CHICAGO (CBS) — A Cook County judge has thrown out the convictions of two men who spent nearly 45 combined years in prison for the 1989 of a retired Chicago police sergeant’s wife, based on DNA evidence and allegations of police torture.

Kevin Bailey and Corey Batchelor were 19 when they were found guilty of the fatal stabbing of Lula Mae Woods, whose body was found in the garage of her home in June 1989.

Batchelor was sentenced to 30 years in prison, and was released on parole in 2004 after 15 years behind bars. Bailey was sentenced to 80 years in prison, and remained in custody Tuesday morning, but with their convictions now dismissed, Bailey soon will go free after 29 years in prison.

Attorneys with the Innocence Project have been seeking to clear the two men’s names. They have maintained their innocence ever since their arrests, and have said they were tortured into confessing by former Chicago Police Cmdr. Jon Burge’s infamous “midnight crew” at Area 2 headquarters.

corey batchelor and kevin bailey Judge Tosses Out Convictions In 1989 Murder Of Cops Wife

Corey Batchelor (left) and Kevin Bailey (right) were cleared of the 1989 murder of Lula Mae Woods on Jan. 30, 2018, after Batchelor already served 15 years in prison, and Bailey served about 29. (Credit: CBS/Illinois Department of Corrections)

Cook County prosecutors have been reviewing the case for about seven months, including dozens of interviews, and concluded there was insufficient evidence to uphold the convictions.

Innocence Project attorney Jarrett Adams said last year that newly acquired DNA evidence proves Bailey and Batchelor are innocent. He said hair from a Domino’s Pizza hat found under Woods’ body does not match either man’s DNA, and neither does DNA evidence on a bloody towel found at the scene.

Bailey and Batchelor hugged each other in court after the judge dismissed their convictions.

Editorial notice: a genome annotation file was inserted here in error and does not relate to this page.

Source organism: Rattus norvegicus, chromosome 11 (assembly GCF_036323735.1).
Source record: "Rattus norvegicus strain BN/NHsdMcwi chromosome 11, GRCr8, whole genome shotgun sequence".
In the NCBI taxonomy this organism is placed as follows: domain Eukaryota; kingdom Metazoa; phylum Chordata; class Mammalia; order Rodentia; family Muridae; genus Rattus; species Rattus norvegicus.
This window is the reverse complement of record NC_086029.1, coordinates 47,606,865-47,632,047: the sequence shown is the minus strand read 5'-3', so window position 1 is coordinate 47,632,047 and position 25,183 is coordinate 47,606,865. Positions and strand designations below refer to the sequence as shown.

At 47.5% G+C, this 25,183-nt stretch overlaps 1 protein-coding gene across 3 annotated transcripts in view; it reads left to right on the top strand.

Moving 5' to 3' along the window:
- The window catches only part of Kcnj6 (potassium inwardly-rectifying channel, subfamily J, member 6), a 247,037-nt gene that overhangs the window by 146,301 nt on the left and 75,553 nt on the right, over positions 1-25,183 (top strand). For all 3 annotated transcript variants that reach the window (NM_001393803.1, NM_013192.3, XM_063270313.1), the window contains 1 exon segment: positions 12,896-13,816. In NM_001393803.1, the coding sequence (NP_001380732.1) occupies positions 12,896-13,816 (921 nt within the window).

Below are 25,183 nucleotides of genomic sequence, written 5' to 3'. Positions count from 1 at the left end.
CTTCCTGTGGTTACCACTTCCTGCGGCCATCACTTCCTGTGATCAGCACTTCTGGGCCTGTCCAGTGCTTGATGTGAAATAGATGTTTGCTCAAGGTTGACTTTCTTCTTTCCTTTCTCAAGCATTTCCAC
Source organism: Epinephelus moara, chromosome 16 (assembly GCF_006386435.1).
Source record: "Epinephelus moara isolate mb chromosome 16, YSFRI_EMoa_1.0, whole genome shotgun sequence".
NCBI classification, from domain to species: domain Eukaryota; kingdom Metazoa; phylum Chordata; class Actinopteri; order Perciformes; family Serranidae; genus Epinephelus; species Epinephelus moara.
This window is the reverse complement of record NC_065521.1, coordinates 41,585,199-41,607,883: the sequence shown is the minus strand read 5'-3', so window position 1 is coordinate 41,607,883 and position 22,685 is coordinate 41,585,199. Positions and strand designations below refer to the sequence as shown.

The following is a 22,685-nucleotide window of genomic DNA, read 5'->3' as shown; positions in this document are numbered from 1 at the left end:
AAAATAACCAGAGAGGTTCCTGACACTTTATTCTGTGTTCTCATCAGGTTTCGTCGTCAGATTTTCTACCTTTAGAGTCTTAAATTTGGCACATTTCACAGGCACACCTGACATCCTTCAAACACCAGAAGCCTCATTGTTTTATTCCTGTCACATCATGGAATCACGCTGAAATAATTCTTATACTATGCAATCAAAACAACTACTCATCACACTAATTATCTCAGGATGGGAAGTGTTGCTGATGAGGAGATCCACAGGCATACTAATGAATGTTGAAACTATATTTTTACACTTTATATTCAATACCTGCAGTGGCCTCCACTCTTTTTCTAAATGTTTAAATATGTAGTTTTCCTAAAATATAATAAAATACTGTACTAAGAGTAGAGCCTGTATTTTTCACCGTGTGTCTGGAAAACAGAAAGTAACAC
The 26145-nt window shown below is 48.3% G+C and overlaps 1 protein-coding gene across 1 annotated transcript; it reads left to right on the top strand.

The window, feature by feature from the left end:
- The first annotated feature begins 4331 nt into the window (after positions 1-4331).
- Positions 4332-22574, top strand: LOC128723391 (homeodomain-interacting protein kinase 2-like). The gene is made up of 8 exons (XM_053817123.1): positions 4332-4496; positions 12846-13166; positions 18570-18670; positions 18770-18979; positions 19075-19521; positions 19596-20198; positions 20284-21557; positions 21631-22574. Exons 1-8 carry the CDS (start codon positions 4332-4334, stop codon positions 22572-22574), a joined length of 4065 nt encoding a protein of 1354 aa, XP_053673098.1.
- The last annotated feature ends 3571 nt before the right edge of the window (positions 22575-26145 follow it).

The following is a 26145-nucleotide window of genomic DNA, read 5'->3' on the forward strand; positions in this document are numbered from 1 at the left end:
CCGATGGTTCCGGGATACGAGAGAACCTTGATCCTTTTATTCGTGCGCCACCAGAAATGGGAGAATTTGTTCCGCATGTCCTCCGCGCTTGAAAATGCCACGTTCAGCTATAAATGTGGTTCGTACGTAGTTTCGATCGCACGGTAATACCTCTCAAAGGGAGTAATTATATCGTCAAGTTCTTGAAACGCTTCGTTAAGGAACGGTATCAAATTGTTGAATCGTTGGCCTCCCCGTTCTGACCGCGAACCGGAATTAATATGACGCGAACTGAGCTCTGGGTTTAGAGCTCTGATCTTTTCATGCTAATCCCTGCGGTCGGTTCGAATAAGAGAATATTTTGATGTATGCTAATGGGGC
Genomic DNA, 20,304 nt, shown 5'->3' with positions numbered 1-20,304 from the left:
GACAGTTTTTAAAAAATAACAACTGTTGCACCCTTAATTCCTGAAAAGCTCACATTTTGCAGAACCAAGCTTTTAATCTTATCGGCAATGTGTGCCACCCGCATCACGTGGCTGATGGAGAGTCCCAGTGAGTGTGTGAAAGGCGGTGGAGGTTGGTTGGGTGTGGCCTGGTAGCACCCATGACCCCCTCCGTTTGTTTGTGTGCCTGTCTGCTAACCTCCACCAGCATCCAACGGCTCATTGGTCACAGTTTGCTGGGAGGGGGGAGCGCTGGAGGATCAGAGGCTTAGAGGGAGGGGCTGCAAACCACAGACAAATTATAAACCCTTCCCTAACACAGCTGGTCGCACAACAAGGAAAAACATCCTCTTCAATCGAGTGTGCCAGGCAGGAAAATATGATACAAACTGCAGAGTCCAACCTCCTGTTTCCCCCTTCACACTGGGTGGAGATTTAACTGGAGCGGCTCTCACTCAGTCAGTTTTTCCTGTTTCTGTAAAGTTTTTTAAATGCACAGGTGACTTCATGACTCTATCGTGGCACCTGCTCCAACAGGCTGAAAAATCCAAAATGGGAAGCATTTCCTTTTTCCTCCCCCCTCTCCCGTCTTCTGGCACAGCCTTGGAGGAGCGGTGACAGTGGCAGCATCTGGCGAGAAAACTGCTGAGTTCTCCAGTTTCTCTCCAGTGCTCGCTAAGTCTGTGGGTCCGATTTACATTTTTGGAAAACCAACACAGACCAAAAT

Batchelor said it was surprising to him that he is probably more emotional about being cleared of the charges than Bailey, given that Bailey is still in prison.

“When I heard the judge finally say it, it did give me a personal connection to finally just hear those words that I always knew in that same exact building behind us in 1989, that no matter what happens, before I leave this earth, I will leave an innocent man, or at least I will die trying,” Batchelor said.

Batchelor said, if it were not for the support system he had, he wouldn’t have been able to continue fighting to prove his innocence for nearly 30 years, while Bailey remained behind bars the entire time.

“Deep down inside, I know we were never there. It’s just been a tremendous weight, but I thank God, and I thank the people that supported me, and my legal team that believed enough in me. I thank God for their support, because that’s actually what helped me to make it through. People helped me make it through,” he said.

“Had it not been for the support, I wouldn’t be here today. But I continue to accept the support; and I continue to believe in myself, and believe that more and more, as time passes, I can see the light. I can see the light get brighter and brighter, and that’s what motivates me to go to work, to talk to people, to get involved as much as I could, and that’s what got me here to this day,” he added.